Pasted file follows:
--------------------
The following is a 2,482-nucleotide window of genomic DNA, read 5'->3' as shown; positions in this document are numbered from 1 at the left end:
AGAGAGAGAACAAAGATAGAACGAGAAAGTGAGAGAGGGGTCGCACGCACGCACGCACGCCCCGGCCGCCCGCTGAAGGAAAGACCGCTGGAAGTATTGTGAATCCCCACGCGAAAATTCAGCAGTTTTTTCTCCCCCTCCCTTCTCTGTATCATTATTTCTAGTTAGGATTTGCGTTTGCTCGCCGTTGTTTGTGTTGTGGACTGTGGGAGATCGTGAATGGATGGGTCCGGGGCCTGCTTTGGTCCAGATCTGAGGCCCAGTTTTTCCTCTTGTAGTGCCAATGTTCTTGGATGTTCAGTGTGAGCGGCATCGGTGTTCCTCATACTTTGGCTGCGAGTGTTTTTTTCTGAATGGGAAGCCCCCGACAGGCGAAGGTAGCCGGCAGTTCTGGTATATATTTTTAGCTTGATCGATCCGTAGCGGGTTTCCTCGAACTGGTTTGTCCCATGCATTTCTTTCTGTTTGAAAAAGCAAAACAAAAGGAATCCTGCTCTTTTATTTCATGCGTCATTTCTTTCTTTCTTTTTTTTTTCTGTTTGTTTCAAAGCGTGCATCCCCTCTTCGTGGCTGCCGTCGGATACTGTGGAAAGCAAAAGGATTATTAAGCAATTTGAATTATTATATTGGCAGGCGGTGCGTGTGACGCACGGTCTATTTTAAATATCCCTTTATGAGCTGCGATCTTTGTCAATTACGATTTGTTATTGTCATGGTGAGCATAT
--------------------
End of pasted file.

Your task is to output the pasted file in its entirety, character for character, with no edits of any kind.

The following is a 2,482-nucleotide window of genomic DNA, read 5'->3' as shown; positions in this document are numbered from 1 at the left end:
AGAGAGAGAACAAAGATAGAACGAGAAAGTGAGAGAGGGGTCGCACGCACGCACGCACGCCCCGGCCGCCCGCTGAAGGAAAGACCGCTGGAAGTATTGTGAATCCCCACGCGAAAATTCAGCAGTTTTTTCTCCCCCTCCCTTCTCTGTATCATTATTTCTAGTTAGGATTTGCGTTTGCTCGCCGTTGTTTGTGTTGTGGACTGTGGGAGATCGTGAATGGATGGGTCCGGGGCCTGCTTTGGTCCAGATCTGAGGCCCAGTTTTTCCTCTTGTAGTGCCAATGTTCTTGGATGTTCAGTGTGAGCGGCATCGGTGTTCCTCATACTTTGGCTGCGAGTGTTTTTTTCTGAATGGGAAGCCCCCGACAGGCGAAGGTAGCCGGCAGTTCTGGTATATATTTTTAGCTTGATCGATCCGTAGCGGGTTTCCTCGAACTGGTTTGTCCCATGCATTTCTTTCTGTTTGAAAAAGCAAAACAAAAGGAATCCTGCTCTTTTATTTCATGCGTCATTTCTTTCTTTCTTTTTTTTTTCTGTTTGTTTCAAAGCGTGCATCCCCTCTTCGTGGCTGCCGTCGGATACTGTGGAAAGCAAAAGGATTATTAAGCAATTTGAATTATTATATTGGCAGGCGGTGCGTGTGACGCACGGTCTATTTTAAATATCCCTTTATGAGCTGCGATCTTTGTCAATTACGATTTGTTATTGTCATGGTGAGCATAT